Teenage girls are entitled to contraceptives as well as boys

Our government entitles teenage boys to condoms, even when they are underage. However, Obama has supported U.S. Health and Human Services Secretary Kathleen Sebelius who blocked access of Plan B, or the morning after pill, to girls under age 17 in 2011. Both condoms and Plan B are preventative measures that responsible sexually active people take in order to avoid pregnancies. Why then, is there an injustice planted in our federal government?

The morning after pill is FDA approved and safe for teenagers to use. Some opposition comes from confusing this pill with the abortion pill (RU-486). However, in reality, Plan B is close in its chemical makeup to birth control pills, containing a higher amount of progestin (a female hormone) than do birth control pills. Whereas abortion pills end pregnancies, Plan B just avoids them, like any other contraceptive is supposed to function.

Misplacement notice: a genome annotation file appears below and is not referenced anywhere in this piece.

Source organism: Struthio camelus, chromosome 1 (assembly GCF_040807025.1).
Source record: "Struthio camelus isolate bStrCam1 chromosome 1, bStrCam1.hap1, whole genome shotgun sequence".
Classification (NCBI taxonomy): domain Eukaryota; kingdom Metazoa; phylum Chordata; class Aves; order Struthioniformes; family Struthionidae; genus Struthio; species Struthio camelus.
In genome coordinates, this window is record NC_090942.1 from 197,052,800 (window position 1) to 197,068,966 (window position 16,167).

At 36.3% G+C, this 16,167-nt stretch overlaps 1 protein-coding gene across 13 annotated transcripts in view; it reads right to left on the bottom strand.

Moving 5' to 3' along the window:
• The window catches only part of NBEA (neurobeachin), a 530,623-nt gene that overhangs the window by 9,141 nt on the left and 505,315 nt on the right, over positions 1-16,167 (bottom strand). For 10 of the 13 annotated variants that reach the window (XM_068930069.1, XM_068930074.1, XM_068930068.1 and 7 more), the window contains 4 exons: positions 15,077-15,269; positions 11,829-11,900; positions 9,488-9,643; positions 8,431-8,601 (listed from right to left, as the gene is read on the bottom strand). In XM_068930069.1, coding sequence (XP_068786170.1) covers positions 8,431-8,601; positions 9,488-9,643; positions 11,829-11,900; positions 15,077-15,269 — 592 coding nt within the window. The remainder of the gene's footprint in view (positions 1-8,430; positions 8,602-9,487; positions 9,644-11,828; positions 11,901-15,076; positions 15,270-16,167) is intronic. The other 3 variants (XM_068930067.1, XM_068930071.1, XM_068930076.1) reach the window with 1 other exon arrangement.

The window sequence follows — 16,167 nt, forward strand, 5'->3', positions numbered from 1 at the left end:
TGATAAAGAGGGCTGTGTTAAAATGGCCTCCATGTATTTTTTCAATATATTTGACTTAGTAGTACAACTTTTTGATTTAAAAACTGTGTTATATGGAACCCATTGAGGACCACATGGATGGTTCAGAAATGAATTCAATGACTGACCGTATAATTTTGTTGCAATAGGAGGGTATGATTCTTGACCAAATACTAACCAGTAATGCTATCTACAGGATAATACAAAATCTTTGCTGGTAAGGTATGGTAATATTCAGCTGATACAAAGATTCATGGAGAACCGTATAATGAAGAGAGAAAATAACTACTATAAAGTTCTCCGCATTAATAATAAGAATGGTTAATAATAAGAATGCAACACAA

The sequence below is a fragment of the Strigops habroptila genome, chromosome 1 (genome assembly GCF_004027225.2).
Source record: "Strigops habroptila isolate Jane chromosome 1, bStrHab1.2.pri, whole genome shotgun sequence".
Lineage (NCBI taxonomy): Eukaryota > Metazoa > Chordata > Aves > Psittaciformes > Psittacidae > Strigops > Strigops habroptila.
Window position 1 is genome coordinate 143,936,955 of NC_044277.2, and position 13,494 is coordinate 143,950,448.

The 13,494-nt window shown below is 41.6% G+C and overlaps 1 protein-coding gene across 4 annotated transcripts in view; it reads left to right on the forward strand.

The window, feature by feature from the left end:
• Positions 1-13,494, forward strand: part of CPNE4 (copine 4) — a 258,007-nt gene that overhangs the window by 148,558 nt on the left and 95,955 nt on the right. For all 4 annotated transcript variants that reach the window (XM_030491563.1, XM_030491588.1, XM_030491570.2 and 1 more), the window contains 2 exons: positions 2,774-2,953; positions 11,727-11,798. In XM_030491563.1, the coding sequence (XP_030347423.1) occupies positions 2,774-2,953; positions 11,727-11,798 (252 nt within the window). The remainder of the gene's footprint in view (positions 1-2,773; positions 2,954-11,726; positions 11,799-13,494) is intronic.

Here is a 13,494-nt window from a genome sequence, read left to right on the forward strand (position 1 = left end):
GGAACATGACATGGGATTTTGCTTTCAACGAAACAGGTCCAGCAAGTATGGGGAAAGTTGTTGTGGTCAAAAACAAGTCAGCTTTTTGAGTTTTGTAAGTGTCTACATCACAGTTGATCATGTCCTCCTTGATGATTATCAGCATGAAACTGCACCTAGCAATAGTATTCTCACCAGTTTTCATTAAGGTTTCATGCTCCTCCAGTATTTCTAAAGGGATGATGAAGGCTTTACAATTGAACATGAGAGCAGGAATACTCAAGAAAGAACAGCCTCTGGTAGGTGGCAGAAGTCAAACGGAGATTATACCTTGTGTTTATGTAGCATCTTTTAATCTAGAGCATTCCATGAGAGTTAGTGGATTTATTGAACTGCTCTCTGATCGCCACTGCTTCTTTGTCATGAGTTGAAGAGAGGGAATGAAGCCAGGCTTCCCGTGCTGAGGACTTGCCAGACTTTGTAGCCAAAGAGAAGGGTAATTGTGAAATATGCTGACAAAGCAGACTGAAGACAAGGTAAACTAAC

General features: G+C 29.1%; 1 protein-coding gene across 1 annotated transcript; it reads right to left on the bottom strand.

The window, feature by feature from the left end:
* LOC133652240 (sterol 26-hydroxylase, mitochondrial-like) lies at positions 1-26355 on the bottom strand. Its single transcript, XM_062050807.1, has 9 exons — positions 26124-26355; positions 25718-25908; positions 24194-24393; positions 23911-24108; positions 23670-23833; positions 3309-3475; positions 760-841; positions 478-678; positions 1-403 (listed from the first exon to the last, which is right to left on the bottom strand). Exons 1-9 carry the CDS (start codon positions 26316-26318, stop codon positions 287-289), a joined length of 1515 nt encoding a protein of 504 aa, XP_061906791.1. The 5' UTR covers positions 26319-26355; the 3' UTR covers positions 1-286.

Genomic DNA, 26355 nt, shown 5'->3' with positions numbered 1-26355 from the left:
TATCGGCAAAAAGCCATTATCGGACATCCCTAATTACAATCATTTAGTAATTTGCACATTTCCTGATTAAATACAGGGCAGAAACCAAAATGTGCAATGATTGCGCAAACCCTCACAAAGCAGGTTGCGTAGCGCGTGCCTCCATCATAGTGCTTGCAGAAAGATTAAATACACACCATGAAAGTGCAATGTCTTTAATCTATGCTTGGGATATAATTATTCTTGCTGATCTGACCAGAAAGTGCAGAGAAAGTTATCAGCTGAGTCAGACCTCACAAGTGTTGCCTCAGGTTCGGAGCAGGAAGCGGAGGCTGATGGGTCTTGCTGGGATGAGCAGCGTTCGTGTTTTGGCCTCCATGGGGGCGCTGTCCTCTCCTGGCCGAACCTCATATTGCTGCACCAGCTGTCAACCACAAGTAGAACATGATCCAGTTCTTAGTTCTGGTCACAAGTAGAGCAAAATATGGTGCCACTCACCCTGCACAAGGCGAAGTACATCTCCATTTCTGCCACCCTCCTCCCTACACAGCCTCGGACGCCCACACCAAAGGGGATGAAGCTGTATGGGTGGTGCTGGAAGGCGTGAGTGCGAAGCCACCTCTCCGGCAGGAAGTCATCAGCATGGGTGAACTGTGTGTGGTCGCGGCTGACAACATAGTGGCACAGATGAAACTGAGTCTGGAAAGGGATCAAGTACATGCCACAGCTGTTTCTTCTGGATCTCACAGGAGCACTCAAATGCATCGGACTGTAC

Thankfully, not everyone in power wants women to forego their rights. U.S. District Judge Edward Korman has ordered that Plan B must be available as an over-the-counter drug, rather than a prescription drug for all women within 30 days.

Teenagers have sex — ignoring this will not make it go away. Instead of refusing to admit that teeagers need to have access to safe contraceptive options, our government has tried to put barriers between them. Instead of making teenage girls feel guilty and embarrassed about sex, we need to educate them about safe and smart options if they choose to engage in sexual behaviors, because ultimately it is their choice.

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